Hollywood has long struggled with a lack of diversity ― and a new report shows that, although it’s getting a bit better, we still have a long way to go.
The 2017 Hollywood Diversity Report, which was released by the Ralph J. Bunche Center for African American Studies at UCLA on Tuesday, focused on roughly 200 theatrical films released in 2015 and 1,206 TV shows that were airing or streaming in the 2014-2015 season.
Let’s start with the few bright spots in the report: The study found that people of color made gains relative to their white counterparts in mostly front-of-camera roles ― a win for greater visibility and representation. But it’s important to note that minorities were still underrepresented on every front that the report identified between 2014-2015. The biggest racial imbalance was among film writers, where minorities were outnumbered by greater than seven to one.
People of color actually lost ground in four areas, which were mostly behind-the-camera roles. There were fewer minority film directors, film writers, cable scripted leads and digital scripted show creators in comparison to the report from last year. The study noted that these behind-the-scenes roles are often the “powerful positions responsible for which stories get told.”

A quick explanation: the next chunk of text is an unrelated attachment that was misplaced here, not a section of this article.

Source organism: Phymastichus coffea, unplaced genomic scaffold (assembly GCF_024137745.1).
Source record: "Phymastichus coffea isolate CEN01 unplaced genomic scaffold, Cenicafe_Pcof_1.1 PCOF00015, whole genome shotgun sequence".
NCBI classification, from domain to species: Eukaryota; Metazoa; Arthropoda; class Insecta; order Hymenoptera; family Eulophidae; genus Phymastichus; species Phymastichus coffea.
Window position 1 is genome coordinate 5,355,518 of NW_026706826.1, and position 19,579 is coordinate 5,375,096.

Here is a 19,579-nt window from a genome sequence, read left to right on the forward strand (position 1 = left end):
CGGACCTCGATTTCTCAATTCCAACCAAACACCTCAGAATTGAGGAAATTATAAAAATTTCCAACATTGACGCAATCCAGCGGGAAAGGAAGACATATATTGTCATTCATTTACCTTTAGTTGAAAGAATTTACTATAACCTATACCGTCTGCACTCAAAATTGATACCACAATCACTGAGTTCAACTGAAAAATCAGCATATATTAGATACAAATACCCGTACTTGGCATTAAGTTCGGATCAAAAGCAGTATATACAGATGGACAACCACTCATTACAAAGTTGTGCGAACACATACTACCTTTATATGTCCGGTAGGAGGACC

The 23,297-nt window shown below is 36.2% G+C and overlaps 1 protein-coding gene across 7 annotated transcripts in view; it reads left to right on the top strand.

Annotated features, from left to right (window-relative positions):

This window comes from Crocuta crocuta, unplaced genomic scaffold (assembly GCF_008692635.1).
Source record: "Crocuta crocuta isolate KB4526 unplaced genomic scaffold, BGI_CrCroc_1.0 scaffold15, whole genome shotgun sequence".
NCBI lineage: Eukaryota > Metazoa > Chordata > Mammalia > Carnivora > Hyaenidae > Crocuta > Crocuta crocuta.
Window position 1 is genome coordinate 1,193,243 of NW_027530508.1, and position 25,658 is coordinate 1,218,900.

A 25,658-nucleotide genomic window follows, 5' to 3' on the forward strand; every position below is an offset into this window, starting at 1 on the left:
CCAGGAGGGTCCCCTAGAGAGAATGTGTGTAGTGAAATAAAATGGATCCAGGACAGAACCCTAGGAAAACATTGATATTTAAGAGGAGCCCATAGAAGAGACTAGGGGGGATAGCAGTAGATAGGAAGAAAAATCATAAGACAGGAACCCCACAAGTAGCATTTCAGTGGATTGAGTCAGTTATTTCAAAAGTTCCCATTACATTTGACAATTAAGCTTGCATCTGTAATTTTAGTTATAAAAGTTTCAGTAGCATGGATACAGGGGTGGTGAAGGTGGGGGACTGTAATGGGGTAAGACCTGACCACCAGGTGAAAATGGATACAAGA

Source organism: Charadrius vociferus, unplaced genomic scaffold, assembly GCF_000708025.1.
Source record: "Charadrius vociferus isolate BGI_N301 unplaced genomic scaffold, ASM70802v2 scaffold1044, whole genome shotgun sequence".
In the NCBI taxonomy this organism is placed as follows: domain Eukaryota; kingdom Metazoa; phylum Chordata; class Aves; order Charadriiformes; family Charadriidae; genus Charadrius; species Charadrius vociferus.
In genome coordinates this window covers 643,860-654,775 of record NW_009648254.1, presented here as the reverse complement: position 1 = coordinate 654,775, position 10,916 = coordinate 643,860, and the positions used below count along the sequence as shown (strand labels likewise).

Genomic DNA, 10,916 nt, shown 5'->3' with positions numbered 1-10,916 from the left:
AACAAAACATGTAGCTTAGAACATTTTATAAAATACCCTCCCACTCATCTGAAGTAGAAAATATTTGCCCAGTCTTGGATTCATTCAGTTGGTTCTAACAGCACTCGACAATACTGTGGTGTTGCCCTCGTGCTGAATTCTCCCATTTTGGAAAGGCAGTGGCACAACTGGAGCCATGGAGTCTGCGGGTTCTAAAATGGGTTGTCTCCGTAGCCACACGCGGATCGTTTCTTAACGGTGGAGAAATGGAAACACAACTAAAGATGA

The biggest racial imbalance was among film writers, where minorities were outnumbered by greater than seven to one.
The report also found that part of the diversity problem can be traced to the whiteness of the top three talent agencies, a trend that the Center has identified in its previous diversity reports. For example, in 2015, just 10.4 percent of film directors represented by top agencies were minorities, which is a decrease from the year before.
While rosters of these “gatekeeping” talent agencies are overwhelmingly white, diversity still pays off with viewers. According to the report, films with relatively diverse casts enjoyed the highest median global box office receipts and the highest median return on investment. Meanwhile, the report showed that films with little diversity among cast members earned much less.
Most recently, “Hidden Figures,” a film about three black female mathematicians at NASA, surpassed expectations at the box office and has been hailed as an example of just profitable diversity can be.
The report concluded on a poignant note about the way that meaningful stories with racially representative casts can impact the bottom line in film and television.
“Diversity sells, first and foremost, because today’s audiences are themselves diverse and in search of stories and characters with whom they can identify,” the report reads. “...Quality storytelling plus rich, diverse performances equals box office and ratings success. Year after year, the evidence supporting this equation continues to mount.”
Head here to read the 2017 Hollywood Diversity Report in full.